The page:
These links are interviews with educators, posts from our authors' and friends' blogs, and any interesting, newsworthy item from the past seven days. Check back each week for a new round of finds!
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DownEast ("the magazine of Maine") profiled Nancie Atwell nearly a year after her Global Teacher Prize award:
Atwell was whisked into a pressroom, where she sat for three straight hours of interviews with reporters from around the globe. Then she and Merkel were shuttled to their hotel to pack for what they’d just learned would be a midnight flight to New York — where, among other engagements, Atwell would appear on CNN. In the elevator, she and her daughter had their first moment alone since the ceremony began.
“The doors closed, and we started screaming and jumping up and down,” Merkel remembers. “We were dancing to the music from the awards reception outside while we packed. We knew that this would ensure CTL’s future for at least another 10 years.”
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On her blog, Ilana Horn wrote, "Professional Development is broken, but be careful how we fix it."
Unequal access to expertise is only one of many reasons the optimistic premise of teacher community often does not pan out. There is a tendency to valorize practicing teachers’ knowledge, and, no doubt, there is something to be learned in the wisdom of practice. That being said, professions and professionals have blind spots, and with the large-scale patterns of unequal achievement we have in the United States, we can infer that students from historically marginalized groups frequently live in these professional blind spots. For reasons of equity alone, it is imperative to develop even our best practitioners beyond their current level by giving them access to more expert others.
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Here's a great write-up of one of the strategies featured in Reading Nonfiction by Kylene Beers and Robert Probst:
Kylene and Bob presented this strategy—read, mark the parts that are confusing. Now talk with a partner who has read the same thing you just read. Now go back to the text. Sketch what you’re seeing. Label the component parts. In this case, the pedestal, the tube, the 9 asymmetrically aligned blades. My partner and I discussed the meaning of asymmetrical. We disagreed on the meaning. He thought it meant symmetrical. I didn’t. I cheated. I looked it up on my phone. Still, his drawing was closer to the real deal. He had seen one in a Sharper Image store.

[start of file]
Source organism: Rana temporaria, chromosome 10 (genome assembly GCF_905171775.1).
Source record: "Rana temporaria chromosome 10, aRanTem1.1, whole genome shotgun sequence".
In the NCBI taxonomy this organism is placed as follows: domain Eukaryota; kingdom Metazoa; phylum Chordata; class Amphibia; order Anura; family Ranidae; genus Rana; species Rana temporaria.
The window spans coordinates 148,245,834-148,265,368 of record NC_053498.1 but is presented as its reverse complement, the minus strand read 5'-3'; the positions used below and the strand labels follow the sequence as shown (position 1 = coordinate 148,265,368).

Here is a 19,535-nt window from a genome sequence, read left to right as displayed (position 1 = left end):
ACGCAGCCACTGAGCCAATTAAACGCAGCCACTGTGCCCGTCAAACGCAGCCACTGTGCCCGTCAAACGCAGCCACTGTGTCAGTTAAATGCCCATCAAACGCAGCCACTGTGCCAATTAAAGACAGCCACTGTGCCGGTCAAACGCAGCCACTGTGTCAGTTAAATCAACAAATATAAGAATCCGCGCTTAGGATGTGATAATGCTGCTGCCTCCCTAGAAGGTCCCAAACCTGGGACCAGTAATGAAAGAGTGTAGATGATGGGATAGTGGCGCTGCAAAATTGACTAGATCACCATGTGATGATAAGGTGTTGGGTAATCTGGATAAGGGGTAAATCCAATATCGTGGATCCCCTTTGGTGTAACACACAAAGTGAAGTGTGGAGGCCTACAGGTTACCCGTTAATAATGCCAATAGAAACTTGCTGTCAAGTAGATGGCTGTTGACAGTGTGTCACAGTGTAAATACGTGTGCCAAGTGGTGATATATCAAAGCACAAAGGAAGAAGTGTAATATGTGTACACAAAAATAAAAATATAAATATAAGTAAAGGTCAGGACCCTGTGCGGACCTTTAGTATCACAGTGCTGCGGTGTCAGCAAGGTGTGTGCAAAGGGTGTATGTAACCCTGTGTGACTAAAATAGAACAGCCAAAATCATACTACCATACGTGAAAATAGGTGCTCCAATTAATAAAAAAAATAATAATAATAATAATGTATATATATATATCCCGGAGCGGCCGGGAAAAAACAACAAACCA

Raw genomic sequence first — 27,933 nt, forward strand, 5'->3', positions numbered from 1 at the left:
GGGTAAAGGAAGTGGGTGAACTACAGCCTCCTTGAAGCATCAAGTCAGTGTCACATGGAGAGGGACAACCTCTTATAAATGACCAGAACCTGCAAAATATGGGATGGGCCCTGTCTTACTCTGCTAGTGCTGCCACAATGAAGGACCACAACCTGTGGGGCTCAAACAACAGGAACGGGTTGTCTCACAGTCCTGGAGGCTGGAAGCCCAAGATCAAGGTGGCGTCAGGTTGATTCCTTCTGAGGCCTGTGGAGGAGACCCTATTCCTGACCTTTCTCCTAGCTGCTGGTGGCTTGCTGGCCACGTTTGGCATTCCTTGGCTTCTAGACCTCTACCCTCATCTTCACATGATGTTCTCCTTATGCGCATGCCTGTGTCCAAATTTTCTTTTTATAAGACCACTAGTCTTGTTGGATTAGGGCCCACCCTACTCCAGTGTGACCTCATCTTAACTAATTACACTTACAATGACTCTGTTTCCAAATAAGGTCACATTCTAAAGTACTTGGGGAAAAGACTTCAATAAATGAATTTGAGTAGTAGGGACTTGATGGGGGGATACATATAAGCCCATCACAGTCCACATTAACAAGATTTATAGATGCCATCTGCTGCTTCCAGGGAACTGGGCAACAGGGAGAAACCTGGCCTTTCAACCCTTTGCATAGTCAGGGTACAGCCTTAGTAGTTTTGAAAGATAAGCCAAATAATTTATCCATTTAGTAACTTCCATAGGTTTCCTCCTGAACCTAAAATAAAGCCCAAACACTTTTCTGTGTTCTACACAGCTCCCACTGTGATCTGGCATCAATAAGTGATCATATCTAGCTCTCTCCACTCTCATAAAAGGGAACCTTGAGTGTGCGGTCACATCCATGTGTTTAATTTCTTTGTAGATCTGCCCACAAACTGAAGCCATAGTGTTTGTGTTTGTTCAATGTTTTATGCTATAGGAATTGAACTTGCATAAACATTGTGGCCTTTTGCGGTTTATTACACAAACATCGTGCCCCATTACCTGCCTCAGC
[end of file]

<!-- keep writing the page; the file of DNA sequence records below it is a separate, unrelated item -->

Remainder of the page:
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Kate Roberts and Maggie Beattie Roberts, whose new book DIY Literacy comes out this spring, want you to send them your problems:
We are creating a video series here at indent about our upcoming book: DIY Literacy: Teaching Tools for Differentiation, Rigor, and Independence. In this 8-part series, starting in early April, we are going to make a teaching tool (like this or this!) in real time to help address a persistent problem in teaching and learning.
We would love to feature one of you in each episode, tackling a real problem that you face in your classroom. Maybe your kids are (still) not using word solving strategies, or maybe their essay introductions are stagnating. Maybe you want your kids to be more independent, or perhaps you dream of your students calling forth information they’ve learned in the past and applying it as they learn now.
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That's it! Be sure to check back next week for another round of links. If you have a link or a blog, be sure to mention them in the comments below. You can also email them to us or tweet at us. We're pretty available over here. Cheers to your weekend!
*Photo by Jose Murillo